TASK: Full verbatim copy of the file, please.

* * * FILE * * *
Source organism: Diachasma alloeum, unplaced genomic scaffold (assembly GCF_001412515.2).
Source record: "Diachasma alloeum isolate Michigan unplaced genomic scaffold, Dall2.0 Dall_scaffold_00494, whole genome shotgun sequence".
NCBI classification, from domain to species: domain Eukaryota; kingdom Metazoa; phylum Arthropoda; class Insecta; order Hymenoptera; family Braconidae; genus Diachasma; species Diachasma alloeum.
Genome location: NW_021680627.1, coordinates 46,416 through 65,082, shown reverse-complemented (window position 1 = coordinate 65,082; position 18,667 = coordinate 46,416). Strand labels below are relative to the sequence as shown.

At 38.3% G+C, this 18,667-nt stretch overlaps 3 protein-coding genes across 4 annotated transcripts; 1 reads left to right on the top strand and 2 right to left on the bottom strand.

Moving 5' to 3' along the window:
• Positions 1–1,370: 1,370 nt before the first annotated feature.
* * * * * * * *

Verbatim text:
Source organism: Diachasma alloeum, unplaced genomic scaffold (assembly GCF_001412515.2).
Source record: "Diachasma alloeum isolate Michigan unplaced genomic scaffold, Dall2.0 Dall_scaffold_00494, whole genome shotgun sequence".
NCBI classification, from domain to species: domain Eukaryota; kingdom Metazoa; phylum Arthropoda; class Insecta; order Hymenoptera; family Braconidae; genus Diachasma; species Diachasma alloeum.
Genome location: NW_021680627.1, coordinates 46,416 through 65,082, shown reverse-complemented (window position 1 = coordinate 65,082; position 18,667 = coordinate 46,416). Strand labels below are relative to the sequence as shown.

At 38.3% G+C, this 18,667-nt stretch overlaps 3 protein-coding genes across 4 annotated transcripts; 1 reads left to right on the top strand and 2 right to left on the bottom strand.

Moving 5' to 3' along the window:
• Positions 1–1,370: 1,370 nt before the first annotated feature.